1:25 p.m.: E.J. Henderson tackles Larry Johnson. Johnson has even less left than he had last year and the year before. Chad Greenway gets quick penetration on a third-and-short. The Vikings linebackers look good. Ryan Succup makes a field goal. A Percy Harvin fake reverse kickoff return ends up at the 23-yard line. The Vikings are a garden of unrequited hype.
1:39 p.m.: Cassel sacked: Fred Evans blows up Rudy Niswanger. Evans is the primary backup to the Williams tackles, so the Vikings may need him to play well through a suspension. Mayock beats me to that observation. Another sack, loose ball, and debacle. There will be no quick turnaround in Kansas City.
1:42 p.m.: A Tarvaris Jackson bomb to Sydney Rice ... just out of bounds. He threw too late. More Mayock wisdom. I feel obsolete. Jackson then throws a nice pass on the run to Jaymar Johnson. It's a shame Jackson is about four yards downfield when he throws it.
1:48 p.m.: The Chiefs run an interesting play-action rollout sweep, with Cassel hitting Dwayne Bowe on a crossing route. They follow with a counter-play-action-screen that falls apart. Then a reverse to Quinten Lawrence. These plays look like a peek into the Todd Haley playbook. Touchdown to Bowe on a slant.
1:54 p.m.: Darius Reynaud leaps over a defender on a kick return. Take that, Harvin! Naturally, there's a flag on the play. Vikings executive Steve LaCroix, whom Mayock calls "Ice Man," is in the booth. The Vikings must like guys with French names. I should apply for a job.
2:00 p.m.: Adrian Peterson is still in the game with 8:46 to play in the second quarter. He is trucking Chiefs defenders. The Vikings are feeding him to the line. Is this really necessary? The play-by-play has deteriorated into a long infomercial by Ice Man for Vikings season tickets. It's shocking to think they are still available.
2:19 p.m.: Guess who the Vikings "Locker Room Player Spotlight" is about?
2:24 p.m.: Halftime over. Ann Carroll, the sideline reporter, has an Andrea-Kramer-on-Wisteria-Lane quality. At 2:30, my television flips automatically to Fairly OddParents because of some auto-recording function. I flip it back to find a commercial about health insurance.
2:33 p.m.: Here comes Brodie Croyle! He's getting hit on every throw.
2:42 p.m.: Mayock says Kenny Onatolu was the best special teams player in the CFL the last couple of years. How much film does this man watch? Amani Toomer is in the game for the Chiefs; guess the Rams missed him on the free agent wire. Succup hits another field goal.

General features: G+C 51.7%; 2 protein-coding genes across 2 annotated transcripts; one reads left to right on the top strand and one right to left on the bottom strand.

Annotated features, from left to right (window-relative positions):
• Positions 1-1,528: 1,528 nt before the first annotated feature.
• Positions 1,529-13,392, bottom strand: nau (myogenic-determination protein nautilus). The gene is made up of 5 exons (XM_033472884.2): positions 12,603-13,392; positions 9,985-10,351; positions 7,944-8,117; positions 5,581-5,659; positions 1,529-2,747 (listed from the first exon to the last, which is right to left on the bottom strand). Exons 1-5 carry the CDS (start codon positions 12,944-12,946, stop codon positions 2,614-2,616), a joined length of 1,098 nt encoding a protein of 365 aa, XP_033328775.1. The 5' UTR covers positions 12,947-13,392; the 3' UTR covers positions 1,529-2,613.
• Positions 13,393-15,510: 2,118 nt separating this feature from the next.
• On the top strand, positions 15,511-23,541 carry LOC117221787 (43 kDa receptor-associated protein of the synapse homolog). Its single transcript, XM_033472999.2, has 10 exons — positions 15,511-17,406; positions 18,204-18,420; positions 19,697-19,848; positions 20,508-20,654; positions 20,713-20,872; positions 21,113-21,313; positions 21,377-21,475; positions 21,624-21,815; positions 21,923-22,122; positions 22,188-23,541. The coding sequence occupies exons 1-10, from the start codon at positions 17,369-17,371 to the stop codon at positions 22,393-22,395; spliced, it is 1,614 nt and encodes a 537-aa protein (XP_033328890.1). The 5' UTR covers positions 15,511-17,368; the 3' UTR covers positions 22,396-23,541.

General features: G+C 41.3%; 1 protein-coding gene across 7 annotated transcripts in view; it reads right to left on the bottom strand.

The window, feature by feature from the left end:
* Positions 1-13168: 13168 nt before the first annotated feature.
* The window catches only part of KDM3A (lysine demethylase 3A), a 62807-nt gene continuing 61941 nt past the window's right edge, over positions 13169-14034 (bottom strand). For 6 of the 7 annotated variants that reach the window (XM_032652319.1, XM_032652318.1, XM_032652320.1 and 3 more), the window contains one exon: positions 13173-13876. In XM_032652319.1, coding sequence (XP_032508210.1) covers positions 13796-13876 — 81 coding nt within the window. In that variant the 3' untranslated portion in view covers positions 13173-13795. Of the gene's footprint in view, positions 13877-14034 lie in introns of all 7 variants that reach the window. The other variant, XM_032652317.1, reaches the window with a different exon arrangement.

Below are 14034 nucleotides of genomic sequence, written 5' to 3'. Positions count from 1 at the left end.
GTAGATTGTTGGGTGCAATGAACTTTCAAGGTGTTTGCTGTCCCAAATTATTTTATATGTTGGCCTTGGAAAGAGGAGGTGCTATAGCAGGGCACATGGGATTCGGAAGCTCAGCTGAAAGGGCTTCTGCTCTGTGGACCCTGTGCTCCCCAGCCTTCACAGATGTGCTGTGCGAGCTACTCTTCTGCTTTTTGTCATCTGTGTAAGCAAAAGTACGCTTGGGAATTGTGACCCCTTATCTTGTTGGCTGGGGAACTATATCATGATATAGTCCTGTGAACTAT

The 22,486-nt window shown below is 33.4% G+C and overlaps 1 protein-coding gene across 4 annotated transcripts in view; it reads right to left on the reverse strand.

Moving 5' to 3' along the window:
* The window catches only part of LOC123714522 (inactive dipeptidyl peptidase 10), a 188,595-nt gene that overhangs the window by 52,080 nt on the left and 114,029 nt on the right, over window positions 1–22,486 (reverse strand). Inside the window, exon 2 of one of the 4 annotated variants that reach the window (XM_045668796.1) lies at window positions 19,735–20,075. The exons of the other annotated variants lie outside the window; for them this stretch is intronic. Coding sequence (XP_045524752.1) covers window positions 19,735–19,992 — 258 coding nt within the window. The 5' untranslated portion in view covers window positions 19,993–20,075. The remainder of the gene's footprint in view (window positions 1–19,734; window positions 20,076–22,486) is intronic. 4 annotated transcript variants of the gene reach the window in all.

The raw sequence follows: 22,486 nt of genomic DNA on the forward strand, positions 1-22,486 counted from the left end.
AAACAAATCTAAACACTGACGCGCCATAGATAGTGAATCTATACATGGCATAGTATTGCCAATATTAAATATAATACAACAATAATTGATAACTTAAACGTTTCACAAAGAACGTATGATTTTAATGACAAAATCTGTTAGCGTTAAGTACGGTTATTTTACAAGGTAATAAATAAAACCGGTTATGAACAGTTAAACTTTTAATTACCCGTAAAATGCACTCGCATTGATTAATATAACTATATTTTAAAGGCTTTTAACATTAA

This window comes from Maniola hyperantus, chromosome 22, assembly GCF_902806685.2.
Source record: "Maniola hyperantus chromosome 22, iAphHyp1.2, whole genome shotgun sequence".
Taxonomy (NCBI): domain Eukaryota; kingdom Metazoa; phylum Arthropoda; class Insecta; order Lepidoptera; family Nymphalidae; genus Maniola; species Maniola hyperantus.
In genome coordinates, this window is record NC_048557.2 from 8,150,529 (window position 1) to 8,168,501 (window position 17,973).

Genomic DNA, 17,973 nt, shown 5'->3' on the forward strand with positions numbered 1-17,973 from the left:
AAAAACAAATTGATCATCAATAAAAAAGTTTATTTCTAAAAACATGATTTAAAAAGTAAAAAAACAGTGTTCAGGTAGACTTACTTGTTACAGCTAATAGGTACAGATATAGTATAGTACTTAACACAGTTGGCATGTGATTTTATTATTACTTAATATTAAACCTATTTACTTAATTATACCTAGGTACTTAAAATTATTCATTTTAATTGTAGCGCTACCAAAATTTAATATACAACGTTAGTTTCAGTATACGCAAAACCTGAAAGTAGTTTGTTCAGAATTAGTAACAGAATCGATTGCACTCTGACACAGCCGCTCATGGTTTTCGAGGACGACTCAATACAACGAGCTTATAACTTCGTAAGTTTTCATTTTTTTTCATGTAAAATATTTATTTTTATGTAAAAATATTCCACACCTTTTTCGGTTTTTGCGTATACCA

2:53 p.m.: Jackson to Renauld, 64-yard touchdown, a thing of beauty.
3:00 p.m.: Croyle fumbles a handoff. This is hour eight, and I am having a hard time focusing. New quarterback John David Booty won't help. Ann Carroll interviews Visanthe Shiancoe. He’s a Twitterer, or a tweeter, or whatever. I should have a Twitter presence. How does Twanier grab you?
3:09 p.m.: Mayock is talking about Onatolu again. Another airing of that Golden Corral commercial where the guy screams "Problem!" Golden Corral is a great restaurant if you are pregnant, a glutton, or think food is best served in a trough. They don't advertise on FO, do they?
3:35 p.m.: Ari Wolfe calls Ann Carroll "Aunt Carol" by mistake. Ouch. She will drink his blood for that. It turns out that Percy Harvin’s mom drops him off for practice every day. Does she sniff his curtains and Febreeze his room, too? Is "Febreeze" a verb? Here comes Matt Gutierrez!
3:47 p.m.: This game ends with an unlikely series of plays. First, there's pass interference in the end zone, then a goal-line challenge that invokes the "goal line goes around the world" axiom. On third-and-short, tackle Herb Taylor enters the game as a tackle eligible but doesn’t report. Guard Wade Smith pushes him out of the huddle, and Taylor falls flat on his face. I've never seen a player beaten up in his own huddle before. Jackie Battle is stuffed on third-and-goal. On fourth-and-goal, Ashley Lelie catches a fade route out of bounds. "You scratch a competitor and good things come out," Mayock says. Geez, Ashley Lelie.